House votes to table omnibus education bill indefinitely

CHARLESTON — The House of Delegates approved a motion that postponed an omnibus education bill indefinitely, essentially killing the bill.

The motion to table the bill passed 53 to 45 with two absences. That elicited an eruption of cheers from teachers who gathered outside the House of Delegates.

Debate over what to do with the bill lasted more than an hour.

Delegate Mike Caputo, D-Marion, offered the motion to table it indefinitely.

But first delegates had to decide what to do with a separate motion by Majority Leader Amy Summers, R-Taylor, to table the bill until 4 p.m. Delegates wound up voting down the Summers motion.

West Virginia teachers on strike for the second year in a row were gathering and chanting in front of the House of Delegates this morning in opposition to an omnibus education bill set for a key vote.

“I did not think last year we would be back this year, but we are,” said Ashley Weber, a Kanawha County second grade teacher.

“I thought after last year we would be taken care of a little bit more. We were promised to be taken care of, and we’re still here. I feel like a lot of this was retaliation. I feel like they just are not putting our kids first.”

Up for a vote in the House was a bill that includes a long-promised pay raise for educators, bundled with charter schools, education savings accounts, changes to the tax base affecting county school systems and more.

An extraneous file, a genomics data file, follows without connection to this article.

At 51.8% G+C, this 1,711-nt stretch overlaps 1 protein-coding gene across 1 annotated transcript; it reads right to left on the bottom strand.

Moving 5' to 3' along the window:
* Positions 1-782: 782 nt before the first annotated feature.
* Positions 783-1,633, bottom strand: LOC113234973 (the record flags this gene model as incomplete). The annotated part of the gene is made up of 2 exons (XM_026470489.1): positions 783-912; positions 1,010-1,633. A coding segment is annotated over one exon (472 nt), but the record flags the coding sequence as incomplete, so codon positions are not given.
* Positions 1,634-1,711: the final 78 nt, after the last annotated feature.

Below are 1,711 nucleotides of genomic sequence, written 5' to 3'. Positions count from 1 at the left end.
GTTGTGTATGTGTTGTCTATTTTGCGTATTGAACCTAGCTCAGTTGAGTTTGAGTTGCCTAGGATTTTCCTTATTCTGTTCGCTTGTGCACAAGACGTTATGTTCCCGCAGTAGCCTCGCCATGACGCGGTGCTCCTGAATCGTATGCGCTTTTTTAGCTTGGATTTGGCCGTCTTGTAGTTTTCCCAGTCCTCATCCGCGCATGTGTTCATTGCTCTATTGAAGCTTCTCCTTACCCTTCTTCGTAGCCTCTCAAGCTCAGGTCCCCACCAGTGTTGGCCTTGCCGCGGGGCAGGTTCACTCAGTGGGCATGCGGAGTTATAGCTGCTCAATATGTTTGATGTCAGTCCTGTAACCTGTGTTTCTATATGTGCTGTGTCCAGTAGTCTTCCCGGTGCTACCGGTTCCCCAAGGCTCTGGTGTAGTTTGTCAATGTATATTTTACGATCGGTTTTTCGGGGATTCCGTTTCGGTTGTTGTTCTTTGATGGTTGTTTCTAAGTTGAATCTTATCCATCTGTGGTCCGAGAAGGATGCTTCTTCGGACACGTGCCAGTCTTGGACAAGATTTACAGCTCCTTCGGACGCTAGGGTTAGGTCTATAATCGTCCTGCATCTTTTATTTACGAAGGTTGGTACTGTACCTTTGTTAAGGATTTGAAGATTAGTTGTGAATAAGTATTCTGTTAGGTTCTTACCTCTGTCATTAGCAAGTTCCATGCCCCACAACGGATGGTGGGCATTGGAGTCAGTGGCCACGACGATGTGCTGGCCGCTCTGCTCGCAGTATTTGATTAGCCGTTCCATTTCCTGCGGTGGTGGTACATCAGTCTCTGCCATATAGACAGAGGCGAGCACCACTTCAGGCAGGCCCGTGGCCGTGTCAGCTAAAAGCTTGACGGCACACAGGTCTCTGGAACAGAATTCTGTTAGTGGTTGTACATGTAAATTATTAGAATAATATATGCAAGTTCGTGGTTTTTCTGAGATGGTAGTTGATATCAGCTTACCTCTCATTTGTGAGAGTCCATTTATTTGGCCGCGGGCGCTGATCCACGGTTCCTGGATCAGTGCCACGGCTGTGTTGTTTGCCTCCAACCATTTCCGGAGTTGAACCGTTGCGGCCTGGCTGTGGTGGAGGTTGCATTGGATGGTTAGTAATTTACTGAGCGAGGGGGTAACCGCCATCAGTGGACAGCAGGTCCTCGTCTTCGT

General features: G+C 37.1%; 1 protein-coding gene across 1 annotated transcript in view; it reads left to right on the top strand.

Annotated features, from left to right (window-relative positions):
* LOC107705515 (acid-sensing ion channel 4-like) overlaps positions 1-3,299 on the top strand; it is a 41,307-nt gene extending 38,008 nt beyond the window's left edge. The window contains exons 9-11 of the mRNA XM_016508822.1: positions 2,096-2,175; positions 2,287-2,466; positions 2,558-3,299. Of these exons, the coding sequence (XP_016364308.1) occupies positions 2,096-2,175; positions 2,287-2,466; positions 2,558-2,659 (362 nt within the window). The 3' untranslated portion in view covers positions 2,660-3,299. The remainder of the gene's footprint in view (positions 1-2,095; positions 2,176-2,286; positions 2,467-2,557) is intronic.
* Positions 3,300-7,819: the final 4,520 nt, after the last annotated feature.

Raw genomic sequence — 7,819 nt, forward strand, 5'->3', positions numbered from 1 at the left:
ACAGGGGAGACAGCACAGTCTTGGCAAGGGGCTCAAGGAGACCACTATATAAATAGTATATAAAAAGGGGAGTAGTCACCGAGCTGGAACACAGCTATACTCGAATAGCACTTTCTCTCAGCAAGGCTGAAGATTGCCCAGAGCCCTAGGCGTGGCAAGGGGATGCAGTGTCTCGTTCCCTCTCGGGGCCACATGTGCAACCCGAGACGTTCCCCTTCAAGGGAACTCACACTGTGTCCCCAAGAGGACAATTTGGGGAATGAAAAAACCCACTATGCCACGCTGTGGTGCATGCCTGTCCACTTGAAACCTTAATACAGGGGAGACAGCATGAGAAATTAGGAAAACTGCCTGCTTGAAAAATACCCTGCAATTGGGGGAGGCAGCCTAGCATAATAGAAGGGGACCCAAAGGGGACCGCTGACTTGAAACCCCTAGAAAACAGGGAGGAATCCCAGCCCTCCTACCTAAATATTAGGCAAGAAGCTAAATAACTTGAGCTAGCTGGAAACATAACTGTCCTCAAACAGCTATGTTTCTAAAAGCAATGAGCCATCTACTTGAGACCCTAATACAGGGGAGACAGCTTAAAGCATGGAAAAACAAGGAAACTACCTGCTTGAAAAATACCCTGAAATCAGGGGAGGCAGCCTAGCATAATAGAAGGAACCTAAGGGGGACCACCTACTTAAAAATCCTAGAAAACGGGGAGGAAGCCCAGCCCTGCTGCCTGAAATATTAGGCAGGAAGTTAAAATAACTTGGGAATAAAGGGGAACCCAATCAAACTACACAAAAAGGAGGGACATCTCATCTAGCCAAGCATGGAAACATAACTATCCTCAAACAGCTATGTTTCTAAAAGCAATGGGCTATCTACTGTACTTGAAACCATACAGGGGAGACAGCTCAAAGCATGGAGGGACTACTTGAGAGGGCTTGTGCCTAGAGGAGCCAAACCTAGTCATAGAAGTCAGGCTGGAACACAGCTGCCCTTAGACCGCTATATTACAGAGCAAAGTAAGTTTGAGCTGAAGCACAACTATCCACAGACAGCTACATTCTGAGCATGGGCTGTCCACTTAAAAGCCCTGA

Weber objected to the process that the omnibus bill has gone through the Legislature. She also has concerns not only about charter schools but also education savings accounts and tenure.

Delegates were set for voting on whether to accept or reject the bill that was passed by the Senate on Monday evening.

“We hope that they don’t put it through,” Weber said. “We would rather lose the pay raise than to have this go through because it’s really not what’s best for our kids.”

The Republican-led Senate voted on changes that would include charter schools and education savings accounts, which are for students leaving public school for private education.

Becca Williamson, a first grade teacher in Kanawha County, said she objects to provisions like charters and education savings accounts but her view is broader than that.

“A lot of times what’s not in there is just as important as what’s in there,” Williamson said. “I felt like that big omnibus bill was taking our attention away from, maybe, other issues like PEIA.”

She added, “Of course, we’re insulted that we’re not consulted on this as professionals in our field.

“If they had come to us and said ‘We want to provide parents some choices but we also don’t want to harm public education as it is; we want to make sure you all have what you need as well. What do you need?’ Sometimes procedure goes a long way.”

Every county but one in West Virginia canceled school today, the exception being Putnam County.

State Superintendent Steve Paine issued a statement calling for a quick resolution.

“I regret that circumstances have led to the announcement of work stoppages in many counties throughout the state,” Paine said.

“I am working diligently with all parties to advocate for a prompt resolution. Though this is an uncertain and emotional time, we cannot forget that the best interest of students must be our top priority.”